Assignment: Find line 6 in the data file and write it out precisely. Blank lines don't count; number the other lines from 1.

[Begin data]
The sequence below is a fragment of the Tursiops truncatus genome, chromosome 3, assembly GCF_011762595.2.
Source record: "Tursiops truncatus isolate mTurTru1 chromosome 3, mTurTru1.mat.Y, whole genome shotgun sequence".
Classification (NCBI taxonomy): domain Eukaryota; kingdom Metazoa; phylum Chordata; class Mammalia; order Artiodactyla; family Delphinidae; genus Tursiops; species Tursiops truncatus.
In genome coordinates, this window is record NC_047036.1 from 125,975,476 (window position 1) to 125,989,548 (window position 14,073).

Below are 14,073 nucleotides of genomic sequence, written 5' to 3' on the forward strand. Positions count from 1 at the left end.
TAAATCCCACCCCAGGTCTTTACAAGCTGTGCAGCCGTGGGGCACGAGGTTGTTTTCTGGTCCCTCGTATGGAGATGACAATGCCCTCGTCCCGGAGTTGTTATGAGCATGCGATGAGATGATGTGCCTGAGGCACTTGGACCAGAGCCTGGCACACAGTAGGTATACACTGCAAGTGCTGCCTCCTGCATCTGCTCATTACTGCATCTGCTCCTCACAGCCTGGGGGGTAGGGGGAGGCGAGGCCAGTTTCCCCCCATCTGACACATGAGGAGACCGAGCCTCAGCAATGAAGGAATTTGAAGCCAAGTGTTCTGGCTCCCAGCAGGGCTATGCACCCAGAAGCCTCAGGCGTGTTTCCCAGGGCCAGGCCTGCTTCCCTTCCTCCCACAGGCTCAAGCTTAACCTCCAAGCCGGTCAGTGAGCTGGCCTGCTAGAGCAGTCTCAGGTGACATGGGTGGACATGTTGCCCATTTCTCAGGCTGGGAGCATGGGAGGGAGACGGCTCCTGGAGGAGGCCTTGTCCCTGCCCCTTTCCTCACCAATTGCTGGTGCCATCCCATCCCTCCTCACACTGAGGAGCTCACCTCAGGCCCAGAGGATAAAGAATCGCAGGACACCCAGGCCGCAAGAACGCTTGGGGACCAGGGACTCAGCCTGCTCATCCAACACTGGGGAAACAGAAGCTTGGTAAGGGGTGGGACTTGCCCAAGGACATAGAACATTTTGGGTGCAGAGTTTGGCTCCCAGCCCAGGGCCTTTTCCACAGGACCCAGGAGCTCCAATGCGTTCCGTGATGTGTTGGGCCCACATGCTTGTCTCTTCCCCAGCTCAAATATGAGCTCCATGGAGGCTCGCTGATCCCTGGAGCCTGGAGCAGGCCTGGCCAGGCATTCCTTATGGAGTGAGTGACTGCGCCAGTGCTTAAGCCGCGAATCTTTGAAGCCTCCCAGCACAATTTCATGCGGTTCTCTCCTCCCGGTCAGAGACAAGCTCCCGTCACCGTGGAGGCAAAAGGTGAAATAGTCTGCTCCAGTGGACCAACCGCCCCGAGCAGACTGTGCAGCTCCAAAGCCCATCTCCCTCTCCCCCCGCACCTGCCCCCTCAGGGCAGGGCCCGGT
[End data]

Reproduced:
TAAATCCCACCCCAGGTCTTTACAAGCTGTGCAGCCGTGGGGCACGAGGTTGTTTTCTGGTCCCTCGTATGGAGATGACAATGCCCTCGTCCCGGAGTTGTTATGAGCATGCGATGAGATGATGTGCCTGAGGCACTTGGACCAGAGCCTGGCACACAGTAGGTATACACTGCAAGTGCTGCCTCCTGCATCTGCTCATTACTGCATCTGCTCCTCACAGCCTGGGGGGTAGGGGGAGGCGAGGCCAGTTTCCCCCCATCTGACACATGAGGAGACCGAGCCTCAGCAATGAAGGAATTTGAAGCCAAGTGTTCTGGCTCCCAGCAGGGCTATGCACCCAGAAGCCTCAGGCGTGTTTCCCAGGGCCAGGCCTGCTTCCCTTCCTCCCACAGGCTCAAGCTTAACCTCCAAGCCGGTCAGTGAGCTGGCCTGCTAGAGCAGTCTCAGGTGACATGGGTGGACATGTTGCCCATTTCTCAGGCTGGGAGCATGGGAGGGAGACGGCTCCTGGAGGAGGCCTTGTCCCTGCCCCTTTCCTCACCAATTGCTGGTGCCATCCCATCCCTCCTCACACTGAGGAGCTCACCTCAGGCCCAGAGGATAAAGAATCGCAGGACACCCAGGCCGCAAGAACGCTTGGGGACCAGGGACTCAGCCTGCTCATCCAACACTGGGGAAACAGAAGCTTGGTAAGGGGTGGGACTTGCCCAAGGACATAGAACATTTTGGGTGCAGAGTTTGGCTCCCAGCCCAGGGCCTTTTCCACAGGACCCAGGAGCTCCAATGCGTTCCGTGATGTGTTGGGCCCACATGCTTGTCTCTTCCCCAGCTCAAATATGAGCTCCATGGAGGCTCGCTGATCCCTGGAGCCTGGAGCAGGCCTGGCCAGGCATTCCTTATGGAGTGAGTGACTGCGCCAGTGCTTAAGCCGCGAATCTTTGAAGCCTCCCAGCACAATTTCATGCGGTTCTCTCCTCCCGGTCAGAGACAAGCTCCCGTCACCGTGGAGGCAAAAGGTGAAATAGTCTGCTCCAGTGGACCAACCGCCCCGAGCAGACTGTGCAGCTCCAAAGCCCATCTCCCTCTCCCCCCGCACCTGCCCCCTCAGGGCAGGGCCCGGT